Result an indicator of Russia's politics amid recession and with presidential poll looming
Voting is under way in Russia today in a general election for representatives to the State Duma, the Lower House of the country's Parliament. Candidates from 14 parties are competing for the 450 seats in the first national parliamentary elections since December 2011.
The ultimate result of the ballots has always been predictable: United Russia, President Vladimir Putin's party, will remain the biggest single political group. But the share of the vote which the "party of power" attracts today will provide an important indicator of how Russia's political scene is evolving at a time when the country is experiencing its third year of economic recession, and with the presidential elections looming in 2018.
In the outgoing Duma, the United Russia party towered above all others, holding 238 seats, just over half of the total MPs. But that was already a fairly bad result for a political movement which, a decade ago, regularly enjoyed the support of two-thirds of the electorate.
United Russia's share of the vote is certain to fall even further today; the question is by how much. Some independent pollsters suggest that the President's party would get no more than 31 per cent of the ballots. United Russia officials claim to expect around 40 to 42 per cent of the vote, still a poor result for a party which essentially runs Russia single-handedly.
The reason for this constant decline in voters' support is that United Russia is regarded as merely an extension of the government and is often blamed for Russia's vast corruption. Opposition politician Alexei Navalny once memorably described it as the "party of crooks and thieves".
The fact that Russia is mired in an economic crisis stemming largely from low global energy prices and sanctions imposed by Western governments in response to Moscow's forcible annexation of Ukraine's Crimean Peninsula does not help either. Older voters, United Russia's core supporters, are now deserting a party which has presided over declining pensions and soaring food prices.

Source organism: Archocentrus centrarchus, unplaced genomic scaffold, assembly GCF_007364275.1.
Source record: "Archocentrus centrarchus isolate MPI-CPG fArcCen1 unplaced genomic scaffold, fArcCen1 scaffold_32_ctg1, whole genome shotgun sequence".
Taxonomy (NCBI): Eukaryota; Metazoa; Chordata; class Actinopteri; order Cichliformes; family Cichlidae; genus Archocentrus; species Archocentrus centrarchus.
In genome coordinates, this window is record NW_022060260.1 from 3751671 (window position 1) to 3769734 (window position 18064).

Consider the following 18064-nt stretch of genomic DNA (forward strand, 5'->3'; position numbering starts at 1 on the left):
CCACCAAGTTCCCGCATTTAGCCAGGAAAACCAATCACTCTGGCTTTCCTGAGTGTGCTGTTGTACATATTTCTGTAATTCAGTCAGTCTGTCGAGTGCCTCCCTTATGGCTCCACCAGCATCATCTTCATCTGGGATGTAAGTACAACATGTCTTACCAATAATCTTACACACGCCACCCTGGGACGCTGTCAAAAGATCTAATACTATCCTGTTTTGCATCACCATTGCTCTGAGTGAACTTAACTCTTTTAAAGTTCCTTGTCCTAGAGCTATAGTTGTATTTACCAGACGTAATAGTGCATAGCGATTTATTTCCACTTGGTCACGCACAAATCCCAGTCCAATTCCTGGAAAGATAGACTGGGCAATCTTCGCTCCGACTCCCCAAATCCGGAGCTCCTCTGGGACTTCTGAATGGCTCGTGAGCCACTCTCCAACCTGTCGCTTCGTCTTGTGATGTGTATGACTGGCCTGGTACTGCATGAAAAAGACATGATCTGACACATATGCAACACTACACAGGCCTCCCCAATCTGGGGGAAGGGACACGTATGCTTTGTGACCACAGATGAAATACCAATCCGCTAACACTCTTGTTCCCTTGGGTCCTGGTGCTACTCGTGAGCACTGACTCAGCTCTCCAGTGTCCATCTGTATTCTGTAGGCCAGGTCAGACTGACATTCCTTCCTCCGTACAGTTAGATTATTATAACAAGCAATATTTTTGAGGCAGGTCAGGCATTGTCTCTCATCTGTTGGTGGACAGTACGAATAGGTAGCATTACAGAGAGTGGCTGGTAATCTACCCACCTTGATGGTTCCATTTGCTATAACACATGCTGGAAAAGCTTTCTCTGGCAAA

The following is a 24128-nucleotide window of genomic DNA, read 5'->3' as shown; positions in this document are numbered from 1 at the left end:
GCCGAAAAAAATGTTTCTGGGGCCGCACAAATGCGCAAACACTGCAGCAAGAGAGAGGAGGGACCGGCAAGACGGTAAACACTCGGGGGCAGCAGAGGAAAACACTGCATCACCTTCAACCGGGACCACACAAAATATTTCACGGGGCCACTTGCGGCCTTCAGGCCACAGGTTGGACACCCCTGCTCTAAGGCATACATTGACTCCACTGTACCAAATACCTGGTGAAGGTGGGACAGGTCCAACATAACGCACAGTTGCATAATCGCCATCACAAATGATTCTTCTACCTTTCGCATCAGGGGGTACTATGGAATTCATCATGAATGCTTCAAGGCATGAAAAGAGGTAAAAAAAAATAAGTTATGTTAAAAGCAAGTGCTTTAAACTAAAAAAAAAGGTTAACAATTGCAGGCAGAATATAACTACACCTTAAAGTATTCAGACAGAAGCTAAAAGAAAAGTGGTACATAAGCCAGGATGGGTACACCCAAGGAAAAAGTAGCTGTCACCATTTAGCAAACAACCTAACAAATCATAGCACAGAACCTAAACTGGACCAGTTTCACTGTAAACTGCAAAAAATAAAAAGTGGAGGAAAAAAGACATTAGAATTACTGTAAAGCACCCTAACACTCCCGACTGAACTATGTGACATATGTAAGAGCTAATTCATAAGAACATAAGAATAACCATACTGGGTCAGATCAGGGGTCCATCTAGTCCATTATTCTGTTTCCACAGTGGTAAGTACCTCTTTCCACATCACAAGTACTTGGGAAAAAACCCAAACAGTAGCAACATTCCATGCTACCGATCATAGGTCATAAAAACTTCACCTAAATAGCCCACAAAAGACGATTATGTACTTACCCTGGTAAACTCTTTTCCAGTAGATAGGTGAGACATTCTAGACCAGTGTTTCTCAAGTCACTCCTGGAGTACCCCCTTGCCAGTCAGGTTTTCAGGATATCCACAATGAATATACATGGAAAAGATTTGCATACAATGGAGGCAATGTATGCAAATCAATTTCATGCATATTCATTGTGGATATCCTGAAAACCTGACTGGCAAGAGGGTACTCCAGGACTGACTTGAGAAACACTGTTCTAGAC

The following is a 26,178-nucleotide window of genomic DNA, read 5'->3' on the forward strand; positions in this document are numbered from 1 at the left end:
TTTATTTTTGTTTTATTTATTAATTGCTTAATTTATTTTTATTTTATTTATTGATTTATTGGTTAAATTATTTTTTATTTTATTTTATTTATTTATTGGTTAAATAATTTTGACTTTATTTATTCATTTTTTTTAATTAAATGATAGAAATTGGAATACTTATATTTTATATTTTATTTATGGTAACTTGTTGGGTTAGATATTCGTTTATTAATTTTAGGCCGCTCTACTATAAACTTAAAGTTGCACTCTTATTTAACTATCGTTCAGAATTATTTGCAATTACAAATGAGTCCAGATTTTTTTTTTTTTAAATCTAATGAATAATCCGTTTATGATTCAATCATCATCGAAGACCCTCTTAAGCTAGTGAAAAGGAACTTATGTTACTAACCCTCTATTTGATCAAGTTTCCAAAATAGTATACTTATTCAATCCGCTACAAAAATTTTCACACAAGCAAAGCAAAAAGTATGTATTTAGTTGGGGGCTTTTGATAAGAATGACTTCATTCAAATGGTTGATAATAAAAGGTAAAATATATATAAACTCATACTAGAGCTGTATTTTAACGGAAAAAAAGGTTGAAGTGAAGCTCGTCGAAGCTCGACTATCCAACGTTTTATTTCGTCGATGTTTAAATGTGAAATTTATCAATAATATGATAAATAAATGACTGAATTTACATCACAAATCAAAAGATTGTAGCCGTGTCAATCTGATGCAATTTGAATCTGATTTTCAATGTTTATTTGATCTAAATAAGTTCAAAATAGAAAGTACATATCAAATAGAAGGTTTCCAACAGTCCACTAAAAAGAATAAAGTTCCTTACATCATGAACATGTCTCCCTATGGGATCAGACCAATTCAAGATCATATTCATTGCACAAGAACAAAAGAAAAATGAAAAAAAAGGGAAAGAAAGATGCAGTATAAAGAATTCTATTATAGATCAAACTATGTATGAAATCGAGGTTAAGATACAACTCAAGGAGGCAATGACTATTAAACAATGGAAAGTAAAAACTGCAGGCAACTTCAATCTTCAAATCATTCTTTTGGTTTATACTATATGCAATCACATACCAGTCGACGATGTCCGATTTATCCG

Number of eligible voters across 11 time zones in the world's biggest country.
Number of seats to be elected. Half will be according to party lists on the basis of proportional representation, the rest on the first-past-the-post electoral system.
Number of parties which are taking part, including a party specifically devoted to pensioners.
Number of other parties which refused to take part, including one movement which claims to be devoted to "Good Deeds".
None of this should prevent United Russia from continuing to dominate the Duma, if only because its opponents are likely to remain both weak and divided. The extreme-left Russian Communist Party, heir to those who ruled the Soviet Union, and the Liberal Democratic Party which, despite its name, is an authoritarian, extreme-right nationalist movement, are likely to gain about a quarter of the votes between them, but essentially cancel each other out.
Meanwhile, the opposition which President Putin really fears, that led by pro-Western charismatic activists, has evaporated: Mr Boris Nemtsov, the opposition's most important leader, was gunned down near the President's own office in the Kremlin in February last year, and former world chess champion Garry Kasparov has fled Russia after receiving death threats.
As a result, although smaller opposition parties are projected to get about 20 per cent of the ballots, most will fail to cross the 5 per cent vote threshold required for parliamentary representation. A fifth of all votes cast will, therefore, go to waste, strengthening the governing party's parliamentary control.
And then, there are subtle changes to the electoral system which could boost United Russia's performance. One-half of the 450 deputies this time will be elected from single-candidate constituencies, with the other half elected from party candidate lists. The measure was a concession to demands from the opposition, but the main outcome of the change is that United Russia will benefit most from votes in single-candidate constituencies, since its local politicians are more prominent and better-organised.
Still, the authorities are nervous, not so much because of the outcome of the elections, but more because of fears of a return to the big street protests that followed the last general elections in 2011.
The government has tried to pre-empt opposition claims that the vote would be rigged. It dismissed the head of the Central Election Commission, an individual close to the authorities, and replaced him with Mrs Ella Pamfilova, a former liberal Duma deputy and minister in the Cabinet of President Boris Yeltsin during the 1990s.
But in case this does not prevent dissent, Russia's new National Guard, formed only in April this year, stands ready to ensure that the disturbances which followed the last general elections are not repeated.
Still, the anticipated slow decline in Russia's ruling party should give President Putin some pause for thought, especially since presidential elections are only two years away. Rumours in Moscow suggest that President Putin may well reshuffle his Cabinet soon after the elections, even if this means a mere change of faces, rather than policies.
A version of this article appeared in the print edition of The Sunday Times on September 18, 2016, with the headline 'Putin's party braces itself for smaller vote share'. Print Edition | Subscribe
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